Despite two RITA® finals and a spot on the CBA best-seller list, Karen Witemeyer still has to dig out her heart armor every time a new release hits the shelves. Her newest book with Bethany House, Short-Straw Bride, will be releasing later this month, so she's banging out old dents and preparing herself for the upcoming barrage.
Riding the Review Rollercoaster
One of the biggest adjustments for me as I transitioned from unpublished to published author came in learning how to handle reviews. Listening to a critique of your work is never easy. Anyone who has entered a writing contest and received feedback can attest to that. But when your book is published and available for public consumption, your feedback no longer comes to you in the privacy of an email. No. Now it comes in public forums for the whole world to see.
So how do you handle the ups and downs of books reviews?
Option 1 - Avoid the rollercoaster all together
Some authors have wonderful self-control and simply elect not to read reviews. Positive or negative. If you can resist the curiosity burning in your brain, this is a wise option. The good reviews won't puff you up with false pride and the bad reviews won't destroy your confidence with their stinging criticism.
Option 2 – Stay on the kiddie coaster
You don't want to get discouraged, so you opt to read only the 4-5 star reviews on Amazon and the blog reviews that are written by people you know. While this option offers a lot of encouragement and warm fuzzies, I would caution against it because it's too easy to start believing your own press. When you read gushing, glowing reviews claiming you are the best writer to have ever put words on a page, pretty soon you start to feel like you've arrived. You've mastered the craft. This attitude can be destructive in its own way to an author's career. If you're not constantly growing and seeking to improve, you become stagnant and predictable and lose the spark that earned those glowing reviews in the first place.
Option 3 – Hang on and enjoy the ride
This is option I prefer, though the ride can get pretty bumpy. The highs are breathtaking and glorious, but the lows are just around the corner. The key to enjoying the review rollercoaster is to face it with as much objectivity as possible and to armor your heart in advance. No matter how fabulous your characters, how action-packed your plot, or how stellar your craft, there will be readers who don't like your book. Accept that fact now and gird your loins for the reviews those readers will write. Yes, they will still hurt. But if you've prepared in advance you can read them with enough objectivity to look for nuggets of truth that will help you improve your writing in your next novel.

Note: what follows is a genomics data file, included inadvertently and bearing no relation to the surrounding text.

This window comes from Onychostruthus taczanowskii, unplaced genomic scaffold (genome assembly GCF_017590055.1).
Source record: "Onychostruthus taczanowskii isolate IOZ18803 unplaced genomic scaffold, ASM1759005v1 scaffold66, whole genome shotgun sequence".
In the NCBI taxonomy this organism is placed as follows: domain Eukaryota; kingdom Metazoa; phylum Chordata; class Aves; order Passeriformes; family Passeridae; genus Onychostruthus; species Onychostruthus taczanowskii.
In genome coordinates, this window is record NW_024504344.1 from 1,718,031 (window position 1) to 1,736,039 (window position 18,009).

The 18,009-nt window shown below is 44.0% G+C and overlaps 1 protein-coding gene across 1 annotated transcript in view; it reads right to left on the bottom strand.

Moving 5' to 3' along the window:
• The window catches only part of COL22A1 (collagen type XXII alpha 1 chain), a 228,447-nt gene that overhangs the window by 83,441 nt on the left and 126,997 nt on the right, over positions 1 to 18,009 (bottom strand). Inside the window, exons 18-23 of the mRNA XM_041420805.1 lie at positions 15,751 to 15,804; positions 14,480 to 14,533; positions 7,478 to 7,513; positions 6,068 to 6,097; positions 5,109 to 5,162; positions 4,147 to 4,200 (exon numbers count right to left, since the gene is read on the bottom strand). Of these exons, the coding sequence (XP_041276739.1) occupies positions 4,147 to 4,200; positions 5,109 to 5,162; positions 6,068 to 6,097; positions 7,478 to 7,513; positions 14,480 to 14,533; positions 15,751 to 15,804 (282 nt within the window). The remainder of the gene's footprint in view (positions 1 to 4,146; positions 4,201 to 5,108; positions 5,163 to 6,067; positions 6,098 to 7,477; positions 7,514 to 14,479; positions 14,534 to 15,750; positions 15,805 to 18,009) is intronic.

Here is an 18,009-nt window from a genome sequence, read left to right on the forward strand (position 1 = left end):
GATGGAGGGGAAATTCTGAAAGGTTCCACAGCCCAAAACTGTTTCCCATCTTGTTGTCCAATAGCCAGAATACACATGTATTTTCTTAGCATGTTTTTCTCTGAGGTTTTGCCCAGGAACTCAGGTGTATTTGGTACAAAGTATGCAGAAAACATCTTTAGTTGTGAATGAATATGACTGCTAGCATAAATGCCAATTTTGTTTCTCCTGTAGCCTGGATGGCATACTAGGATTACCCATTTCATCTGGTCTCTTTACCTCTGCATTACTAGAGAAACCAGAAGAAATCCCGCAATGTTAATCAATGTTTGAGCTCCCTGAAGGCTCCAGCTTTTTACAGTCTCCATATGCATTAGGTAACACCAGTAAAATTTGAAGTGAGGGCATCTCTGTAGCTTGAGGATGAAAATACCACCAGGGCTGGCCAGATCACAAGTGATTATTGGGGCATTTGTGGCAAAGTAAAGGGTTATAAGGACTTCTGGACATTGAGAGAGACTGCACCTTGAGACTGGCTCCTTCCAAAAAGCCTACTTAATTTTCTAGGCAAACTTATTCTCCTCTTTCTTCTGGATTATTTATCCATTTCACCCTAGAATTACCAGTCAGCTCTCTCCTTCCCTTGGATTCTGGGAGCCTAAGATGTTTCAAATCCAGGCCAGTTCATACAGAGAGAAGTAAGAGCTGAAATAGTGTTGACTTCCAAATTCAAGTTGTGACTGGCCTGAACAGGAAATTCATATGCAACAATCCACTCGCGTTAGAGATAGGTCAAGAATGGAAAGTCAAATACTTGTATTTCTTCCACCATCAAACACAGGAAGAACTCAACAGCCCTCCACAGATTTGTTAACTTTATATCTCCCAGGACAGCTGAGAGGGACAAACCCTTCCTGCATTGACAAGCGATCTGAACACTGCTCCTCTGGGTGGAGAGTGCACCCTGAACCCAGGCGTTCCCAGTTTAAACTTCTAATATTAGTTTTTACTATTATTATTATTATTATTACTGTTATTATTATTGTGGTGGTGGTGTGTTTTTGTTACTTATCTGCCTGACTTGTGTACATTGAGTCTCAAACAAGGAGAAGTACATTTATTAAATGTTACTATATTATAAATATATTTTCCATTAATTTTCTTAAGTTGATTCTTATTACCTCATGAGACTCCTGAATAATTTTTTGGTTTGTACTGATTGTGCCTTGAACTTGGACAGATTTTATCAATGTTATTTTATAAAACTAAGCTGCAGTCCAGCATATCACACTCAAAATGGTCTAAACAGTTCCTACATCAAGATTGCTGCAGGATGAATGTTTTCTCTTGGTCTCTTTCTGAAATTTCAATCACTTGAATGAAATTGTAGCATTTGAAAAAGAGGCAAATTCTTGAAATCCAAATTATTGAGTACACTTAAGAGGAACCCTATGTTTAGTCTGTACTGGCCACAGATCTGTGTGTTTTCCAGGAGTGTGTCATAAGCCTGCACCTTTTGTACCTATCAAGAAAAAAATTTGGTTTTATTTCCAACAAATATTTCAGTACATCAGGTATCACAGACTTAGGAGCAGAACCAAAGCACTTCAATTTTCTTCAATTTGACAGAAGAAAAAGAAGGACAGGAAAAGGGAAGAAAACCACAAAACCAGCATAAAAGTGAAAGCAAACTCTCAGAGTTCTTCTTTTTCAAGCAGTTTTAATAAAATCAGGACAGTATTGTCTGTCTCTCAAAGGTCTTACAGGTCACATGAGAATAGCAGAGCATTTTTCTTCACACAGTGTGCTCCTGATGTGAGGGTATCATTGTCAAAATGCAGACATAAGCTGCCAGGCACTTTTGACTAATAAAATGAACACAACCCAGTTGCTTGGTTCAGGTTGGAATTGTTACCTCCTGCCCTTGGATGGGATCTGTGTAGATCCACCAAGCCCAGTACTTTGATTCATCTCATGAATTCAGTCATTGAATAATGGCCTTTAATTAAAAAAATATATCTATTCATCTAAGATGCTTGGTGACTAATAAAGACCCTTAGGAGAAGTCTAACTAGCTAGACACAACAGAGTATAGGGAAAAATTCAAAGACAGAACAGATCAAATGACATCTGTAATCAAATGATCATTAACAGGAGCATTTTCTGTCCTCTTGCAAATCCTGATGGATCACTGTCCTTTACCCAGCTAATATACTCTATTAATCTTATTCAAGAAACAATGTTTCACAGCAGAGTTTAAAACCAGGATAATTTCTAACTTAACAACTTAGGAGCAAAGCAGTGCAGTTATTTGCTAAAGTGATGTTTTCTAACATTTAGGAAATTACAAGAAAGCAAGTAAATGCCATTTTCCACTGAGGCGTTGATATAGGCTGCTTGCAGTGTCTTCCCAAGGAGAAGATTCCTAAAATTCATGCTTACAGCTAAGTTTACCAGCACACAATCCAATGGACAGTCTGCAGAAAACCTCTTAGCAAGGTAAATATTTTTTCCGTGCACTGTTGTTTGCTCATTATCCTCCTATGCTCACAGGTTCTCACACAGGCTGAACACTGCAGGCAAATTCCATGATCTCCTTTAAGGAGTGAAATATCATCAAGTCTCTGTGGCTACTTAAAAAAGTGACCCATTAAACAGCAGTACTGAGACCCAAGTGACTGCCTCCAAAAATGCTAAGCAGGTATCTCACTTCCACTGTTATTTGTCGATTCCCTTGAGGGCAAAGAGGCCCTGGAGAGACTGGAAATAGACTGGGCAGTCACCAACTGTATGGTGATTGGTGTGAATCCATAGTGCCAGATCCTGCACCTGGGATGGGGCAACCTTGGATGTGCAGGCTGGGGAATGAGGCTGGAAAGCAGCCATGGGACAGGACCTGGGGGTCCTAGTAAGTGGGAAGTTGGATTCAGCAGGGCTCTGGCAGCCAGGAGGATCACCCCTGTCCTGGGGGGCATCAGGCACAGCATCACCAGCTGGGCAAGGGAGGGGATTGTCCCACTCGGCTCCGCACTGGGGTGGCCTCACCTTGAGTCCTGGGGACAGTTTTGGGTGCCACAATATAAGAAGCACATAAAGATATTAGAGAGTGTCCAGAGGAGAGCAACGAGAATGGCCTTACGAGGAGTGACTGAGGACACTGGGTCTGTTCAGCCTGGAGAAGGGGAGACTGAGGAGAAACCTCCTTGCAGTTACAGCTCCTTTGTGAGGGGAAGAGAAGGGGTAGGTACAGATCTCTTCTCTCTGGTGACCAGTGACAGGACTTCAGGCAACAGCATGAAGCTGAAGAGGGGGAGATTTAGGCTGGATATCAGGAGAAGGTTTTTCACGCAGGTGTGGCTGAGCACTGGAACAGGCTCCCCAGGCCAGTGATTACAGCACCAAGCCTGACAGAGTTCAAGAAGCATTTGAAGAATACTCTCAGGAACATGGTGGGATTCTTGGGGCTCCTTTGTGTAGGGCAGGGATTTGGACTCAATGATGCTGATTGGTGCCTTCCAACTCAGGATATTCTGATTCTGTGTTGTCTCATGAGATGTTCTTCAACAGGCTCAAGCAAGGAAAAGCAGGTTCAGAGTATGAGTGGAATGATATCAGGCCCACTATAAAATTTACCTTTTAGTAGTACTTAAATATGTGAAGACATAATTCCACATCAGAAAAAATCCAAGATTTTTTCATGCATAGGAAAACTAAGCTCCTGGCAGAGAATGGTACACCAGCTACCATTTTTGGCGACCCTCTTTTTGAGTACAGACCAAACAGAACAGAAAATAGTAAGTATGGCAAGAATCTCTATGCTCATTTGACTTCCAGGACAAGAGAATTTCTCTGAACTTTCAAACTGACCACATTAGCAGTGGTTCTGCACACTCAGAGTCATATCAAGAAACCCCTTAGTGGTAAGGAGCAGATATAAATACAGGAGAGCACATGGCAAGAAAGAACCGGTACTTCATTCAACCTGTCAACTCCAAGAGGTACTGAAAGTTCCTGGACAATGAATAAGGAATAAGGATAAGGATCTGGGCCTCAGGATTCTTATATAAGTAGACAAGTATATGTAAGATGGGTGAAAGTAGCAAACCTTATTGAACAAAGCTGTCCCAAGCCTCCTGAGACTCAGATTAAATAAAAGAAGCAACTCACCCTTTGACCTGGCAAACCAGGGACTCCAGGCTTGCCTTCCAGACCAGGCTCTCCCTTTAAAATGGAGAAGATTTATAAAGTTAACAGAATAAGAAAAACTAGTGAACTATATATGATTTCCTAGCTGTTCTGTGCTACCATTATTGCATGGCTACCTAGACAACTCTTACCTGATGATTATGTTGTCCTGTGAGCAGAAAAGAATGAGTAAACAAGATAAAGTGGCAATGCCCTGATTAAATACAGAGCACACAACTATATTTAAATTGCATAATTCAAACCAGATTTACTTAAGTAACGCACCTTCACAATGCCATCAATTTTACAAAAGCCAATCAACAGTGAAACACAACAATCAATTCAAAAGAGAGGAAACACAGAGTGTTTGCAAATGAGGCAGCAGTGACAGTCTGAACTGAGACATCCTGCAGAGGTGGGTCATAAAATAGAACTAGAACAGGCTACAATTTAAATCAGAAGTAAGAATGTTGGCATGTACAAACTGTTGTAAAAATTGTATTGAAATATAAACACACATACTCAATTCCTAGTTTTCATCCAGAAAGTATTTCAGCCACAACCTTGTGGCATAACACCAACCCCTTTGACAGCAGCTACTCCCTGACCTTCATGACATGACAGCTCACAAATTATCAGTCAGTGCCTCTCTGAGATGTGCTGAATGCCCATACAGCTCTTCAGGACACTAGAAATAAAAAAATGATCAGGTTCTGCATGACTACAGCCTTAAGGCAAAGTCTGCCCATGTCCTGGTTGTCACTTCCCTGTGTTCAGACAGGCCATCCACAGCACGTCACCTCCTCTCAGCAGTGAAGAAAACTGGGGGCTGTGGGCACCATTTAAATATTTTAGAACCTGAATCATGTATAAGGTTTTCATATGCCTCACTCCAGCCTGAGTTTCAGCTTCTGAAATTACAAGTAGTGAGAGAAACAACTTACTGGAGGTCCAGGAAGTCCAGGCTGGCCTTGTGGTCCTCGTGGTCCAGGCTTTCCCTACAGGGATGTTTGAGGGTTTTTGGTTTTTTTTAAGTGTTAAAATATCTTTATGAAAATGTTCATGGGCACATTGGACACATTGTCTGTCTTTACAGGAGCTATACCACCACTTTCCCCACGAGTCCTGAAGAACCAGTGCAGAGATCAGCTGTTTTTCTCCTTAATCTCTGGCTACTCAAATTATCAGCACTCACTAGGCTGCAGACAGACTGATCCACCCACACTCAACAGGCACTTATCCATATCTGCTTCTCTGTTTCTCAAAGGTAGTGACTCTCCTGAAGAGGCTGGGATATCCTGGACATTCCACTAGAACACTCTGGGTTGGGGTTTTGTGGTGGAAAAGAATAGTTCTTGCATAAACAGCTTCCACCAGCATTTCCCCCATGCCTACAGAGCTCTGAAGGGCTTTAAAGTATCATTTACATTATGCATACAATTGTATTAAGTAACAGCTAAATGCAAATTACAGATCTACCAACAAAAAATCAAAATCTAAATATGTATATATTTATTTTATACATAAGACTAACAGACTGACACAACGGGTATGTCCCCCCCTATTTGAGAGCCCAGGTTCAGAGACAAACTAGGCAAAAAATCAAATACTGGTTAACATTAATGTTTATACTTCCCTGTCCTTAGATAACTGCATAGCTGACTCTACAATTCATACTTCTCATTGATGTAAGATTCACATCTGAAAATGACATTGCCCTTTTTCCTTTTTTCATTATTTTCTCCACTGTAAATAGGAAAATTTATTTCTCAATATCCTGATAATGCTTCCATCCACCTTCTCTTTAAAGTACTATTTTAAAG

Did the reader fail to connect with your heroine? Look for ways to deepen your characterization or make your heroine more likeable. Did she complain that the pace was sluggish? Look for ways to add more action to future plots. Did he lose interest in the story? Look for ways to infuse more conflict and employ more hooks.
Don't dwell on harsh words or spiteful attacks that can steal your passion, but sift through the negativity to see if there is anything of value to take away. And if a shot penetrates your armor, reread some of your gushing 5 star comments to stop the bleeding, then get back to work on your next project.
One other note I will mention about reviews, NEVER respond to a negative review. No matter how careful you are, it almost always comes across as defensive or as a case of sour grapes. If you need to commiserate with someone, so do in private with a critique partner or a trusted friend, but train yourself in first aid so you can bandage the wound and move on. The more you prepare in advance, the thicker your armor will be. Who knows, maybe you’ll laugh with your writing friends and brag about finally getting your first 1 star review as an author’s right of passage.
So how do you handle criticism when it comes to your writing? Leave a comment for a chance to win a copy of the soon-to-be-released, Short-Straw Bride. U.S. residents only, please.
No one steps on Archer land. Not if they value their life. But when Meredith Hayes overhears a lethal plot to burn the Archer brothers off their ranch, a twelve-year-old debt compels her to take the risk.
Fourteen years of constant vigilance hardens a man. Yet when Travis Archer confronts a female trespasser with the same vivid blue eyes as the courageous young girl he once aided, he can't bring himself to send her away. And when an act of sacrifice leaves her injured and her reputation in shreds, gratitude and guilt send him riding to her rescue once again.
Four brothers. Four straws. One bride. Despite the fact that Travis is no longer the gallant youth Meredith once dreamed about, she determines to stand by his side against the enemy that threatens them both. But will love ever be hers? Or will Travis always see her merely as a short-straw bride?